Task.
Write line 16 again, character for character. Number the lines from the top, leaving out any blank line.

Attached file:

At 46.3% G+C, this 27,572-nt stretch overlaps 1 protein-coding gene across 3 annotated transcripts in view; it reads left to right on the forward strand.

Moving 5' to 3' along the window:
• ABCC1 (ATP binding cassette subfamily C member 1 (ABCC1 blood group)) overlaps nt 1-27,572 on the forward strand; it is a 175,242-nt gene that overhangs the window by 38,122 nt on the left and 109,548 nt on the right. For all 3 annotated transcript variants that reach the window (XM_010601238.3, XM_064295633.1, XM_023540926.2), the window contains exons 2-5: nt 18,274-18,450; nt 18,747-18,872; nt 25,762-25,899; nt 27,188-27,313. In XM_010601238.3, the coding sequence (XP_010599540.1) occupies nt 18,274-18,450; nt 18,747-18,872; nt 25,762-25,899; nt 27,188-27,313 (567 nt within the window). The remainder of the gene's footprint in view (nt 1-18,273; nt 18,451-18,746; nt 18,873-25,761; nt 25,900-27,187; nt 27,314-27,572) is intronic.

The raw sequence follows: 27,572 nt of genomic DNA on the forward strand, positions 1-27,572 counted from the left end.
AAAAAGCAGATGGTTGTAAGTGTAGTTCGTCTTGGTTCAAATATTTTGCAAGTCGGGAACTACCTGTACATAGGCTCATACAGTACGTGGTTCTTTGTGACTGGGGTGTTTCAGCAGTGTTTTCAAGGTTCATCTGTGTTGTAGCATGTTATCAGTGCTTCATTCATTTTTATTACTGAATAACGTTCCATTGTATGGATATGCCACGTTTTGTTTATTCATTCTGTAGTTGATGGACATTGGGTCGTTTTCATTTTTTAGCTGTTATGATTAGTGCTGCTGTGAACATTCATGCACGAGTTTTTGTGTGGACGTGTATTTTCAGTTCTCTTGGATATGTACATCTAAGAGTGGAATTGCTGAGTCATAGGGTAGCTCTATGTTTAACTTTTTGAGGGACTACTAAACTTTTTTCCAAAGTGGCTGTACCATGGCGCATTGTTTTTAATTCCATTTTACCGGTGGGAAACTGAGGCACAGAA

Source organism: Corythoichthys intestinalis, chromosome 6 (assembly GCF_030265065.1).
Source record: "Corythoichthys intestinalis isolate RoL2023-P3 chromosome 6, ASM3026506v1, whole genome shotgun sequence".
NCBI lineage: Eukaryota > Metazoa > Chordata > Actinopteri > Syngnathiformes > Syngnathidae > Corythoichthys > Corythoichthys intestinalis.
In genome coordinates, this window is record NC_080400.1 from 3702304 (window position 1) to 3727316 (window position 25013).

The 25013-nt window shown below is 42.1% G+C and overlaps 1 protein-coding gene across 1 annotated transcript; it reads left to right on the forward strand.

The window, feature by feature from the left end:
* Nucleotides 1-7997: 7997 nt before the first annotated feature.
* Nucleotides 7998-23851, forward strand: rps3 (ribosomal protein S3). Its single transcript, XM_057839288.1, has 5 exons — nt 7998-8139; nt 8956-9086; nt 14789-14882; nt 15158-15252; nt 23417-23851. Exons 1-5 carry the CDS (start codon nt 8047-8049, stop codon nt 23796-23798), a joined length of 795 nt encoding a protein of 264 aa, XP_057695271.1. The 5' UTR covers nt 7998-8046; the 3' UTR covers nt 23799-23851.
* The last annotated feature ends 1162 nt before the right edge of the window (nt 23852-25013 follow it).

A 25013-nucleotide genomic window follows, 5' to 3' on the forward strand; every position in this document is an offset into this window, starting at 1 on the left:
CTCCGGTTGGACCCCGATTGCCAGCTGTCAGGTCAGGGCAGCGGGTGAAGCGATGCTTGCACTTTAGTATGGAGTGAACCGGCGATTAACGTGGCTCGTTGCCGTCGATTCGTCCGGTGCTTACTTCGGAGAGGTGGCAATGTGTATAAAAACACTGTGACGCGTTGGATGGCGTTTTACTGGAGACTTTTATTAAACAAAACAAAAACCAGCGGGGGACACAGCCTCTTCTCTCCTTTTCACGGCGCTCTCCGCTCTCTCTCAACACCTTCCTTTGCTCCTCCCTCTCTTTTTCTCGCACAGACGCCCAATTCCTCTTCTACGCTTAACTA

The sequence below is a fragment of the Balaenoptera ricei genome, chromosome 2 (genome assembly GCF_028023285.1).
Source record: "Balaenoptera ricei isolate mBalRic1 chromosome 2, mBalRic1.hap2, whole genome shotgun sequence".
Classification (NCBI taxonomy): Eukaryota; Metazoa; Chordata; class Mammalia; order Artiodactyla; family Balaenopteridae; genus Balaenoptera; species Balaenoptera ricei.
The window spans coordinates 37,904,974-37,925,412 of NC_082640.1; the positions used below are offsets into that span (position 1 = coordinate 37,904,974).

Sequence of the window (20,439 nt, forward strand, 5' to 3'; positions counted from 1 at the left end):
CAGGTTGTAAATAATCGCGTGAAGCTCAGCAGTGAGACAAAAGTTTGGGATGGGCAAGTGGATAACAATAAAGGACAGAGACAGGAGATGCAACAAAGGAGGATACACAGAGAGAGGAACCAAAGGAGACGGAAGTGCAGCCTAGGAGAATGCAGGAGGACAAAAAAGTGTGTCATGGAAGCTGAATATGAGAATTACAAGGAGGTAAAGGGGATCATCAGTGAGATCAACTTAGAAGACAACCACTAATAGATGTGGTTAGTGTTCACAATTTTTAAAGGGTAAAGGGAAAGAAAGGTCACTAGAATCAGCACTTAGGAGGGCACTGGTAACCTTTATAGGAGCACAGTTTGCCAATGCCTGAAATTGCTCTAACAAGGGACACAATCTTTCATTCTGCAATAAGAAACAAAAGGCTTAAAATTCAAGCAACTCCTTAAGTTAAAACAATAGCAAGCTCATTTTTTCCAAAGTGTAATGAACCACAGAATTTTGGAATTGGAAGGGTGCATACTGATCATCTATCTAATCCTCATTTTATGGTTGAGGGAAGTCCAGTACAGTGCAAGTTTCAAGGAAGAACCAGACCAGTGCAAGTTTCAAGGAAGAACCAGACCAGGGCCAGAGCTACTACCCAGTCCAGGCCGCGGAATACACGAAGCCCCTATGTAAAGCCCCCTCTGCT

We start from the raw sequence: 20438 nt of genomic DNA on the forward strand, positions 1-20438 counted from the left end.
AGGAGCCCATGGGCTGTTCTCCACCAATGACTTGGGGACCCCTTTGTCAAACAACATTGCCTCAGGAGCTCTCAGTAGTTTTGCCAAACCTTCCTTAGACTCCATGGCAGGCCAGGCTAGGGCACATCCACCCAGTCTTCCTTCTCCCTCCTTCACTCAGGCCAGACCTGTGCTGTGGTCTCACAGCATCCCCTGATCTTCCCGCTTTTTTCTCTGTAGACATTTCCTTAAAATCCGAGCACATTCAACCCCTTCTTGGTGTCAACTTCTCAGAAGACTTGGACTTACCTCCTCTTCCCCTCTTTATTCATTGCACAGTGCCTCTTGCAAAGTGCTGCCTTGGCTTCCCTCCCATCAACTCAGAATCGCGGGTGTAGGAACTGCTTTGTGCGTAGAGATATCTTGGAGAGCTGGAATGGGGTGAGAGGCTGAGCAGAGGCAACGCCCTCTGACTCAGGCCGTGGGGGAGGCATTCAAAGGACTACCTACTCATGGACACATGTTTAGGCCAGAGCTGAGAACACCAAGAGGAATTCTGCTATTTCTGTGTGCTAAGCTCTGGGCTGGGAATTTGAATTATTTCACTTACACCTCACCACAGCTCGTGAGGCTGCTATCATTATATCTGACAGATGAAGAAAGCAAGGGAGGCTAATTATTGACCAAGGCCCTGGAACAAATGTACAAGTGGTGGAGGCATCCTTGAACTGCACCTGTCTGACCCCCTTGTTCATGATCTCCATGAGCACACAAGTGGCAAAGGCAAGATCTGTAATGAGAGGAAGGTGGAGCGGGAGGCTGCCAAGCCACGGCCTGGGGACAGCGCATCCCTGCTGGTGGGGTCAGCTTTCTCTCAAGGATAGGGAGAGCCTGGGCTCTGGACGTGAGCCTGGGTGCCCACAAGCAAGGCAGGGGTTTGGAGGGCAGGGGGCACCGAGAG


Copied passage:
CTCCGGTTGGACCCCGATTGCCAGCTGTCAGGTCAGGGCAGCGGGTGAAGCGATGCTTGCACTTTAGTATGGAGTGAACCGGCGATTAACGTGGCTCGTTGCCGTCGATTCGTCCGGTGCTTACTTCGGAGAGGTGGCAATGTGTATAAAAACACTGTGACGCGTTGGATGGCGTTTTACTGGAGACTTTTATTAAACAAAACAAAAACCAGCGGGGGACACAGCCTCTTCTCTCCTTTTCACGGCGCTCTCCGCTCTCTCTCAACACCTTCCTTTGCTCCTCCCTCTCTTTTTCTCGCACAGACGCCCAATTCCTCTTCTACGCTTAACTA